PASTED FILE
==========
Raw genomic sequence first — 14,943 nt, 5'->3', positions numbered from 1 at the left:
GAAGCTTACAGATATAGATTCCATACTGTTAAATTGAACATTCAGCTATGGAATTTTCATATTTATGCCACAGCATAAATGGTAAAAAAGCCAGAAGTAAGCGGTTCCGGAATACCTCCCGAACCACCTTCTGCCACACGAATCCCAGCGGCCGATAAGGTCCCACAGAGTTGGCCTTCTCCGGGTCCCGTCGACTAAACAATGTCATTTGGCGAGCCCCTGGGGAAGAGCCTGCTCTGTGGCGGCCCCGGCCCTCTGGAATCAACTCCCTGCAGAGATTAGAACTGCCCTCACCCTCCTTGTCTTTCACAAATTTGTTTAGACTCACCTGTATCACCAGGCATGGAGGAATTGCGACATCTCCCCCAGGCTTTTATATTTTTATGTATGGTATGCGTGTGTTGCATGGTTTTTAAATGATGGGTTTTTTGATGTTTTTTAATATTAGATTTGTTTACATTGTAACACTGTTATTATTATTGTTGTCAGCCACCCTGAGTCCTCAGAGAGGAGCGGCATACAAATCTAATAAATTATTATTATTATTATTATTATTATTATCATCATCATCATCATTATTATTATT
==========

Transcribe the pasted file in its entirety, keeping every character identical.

Raw genomic sequence first — 14,943 nt, 5'->3', positions numbered from 1 at the left:
GAAGCTTACAGATATAGATTCCATACTGTTAAATTGAACATTCAGCTATGGAATTTTCATATTTATGCCACAGCATAAATGGTAAAAAAGCCAGAAGTAAGCGGTTCCGGAATACCTCCCGAACCACCTTCTGCCACACGAATCCCAGCGGCCGATAAGGTCCCACAGAGTTGGCCTTCTCCGGGTCCCGTCGACTAAACAATGTCATTTGGCGAGCCCCTGGGGAAGAGCCTGCTCTGTGGCGGCCCCGGCCCTCTGGAATCAACTCCCTGCAGAGATTAGAACTGCCCTCACCCTCCTTGTCTTTCACAAATTTGTTTAGACTCACCTGTATCACCAGGCATGGAGGAATTGCGACATCTCCCCCAGGCTTTTATATTTTTATGTATGGTATGCGTGTGTTGCATGGTTTTTAAATGATGGGTTTTTTGATGTTTTTTAATATTAGATTTGTTTACATTGTAACACTGTTATTATTATTGTTGTCAGCCACCCTGAGTCCTCAGAGAGGAGCGGCATACAAATCTAATAAATTATTATTATTATTATTATTATTATTATCATCATCATCATCATTATTATTATT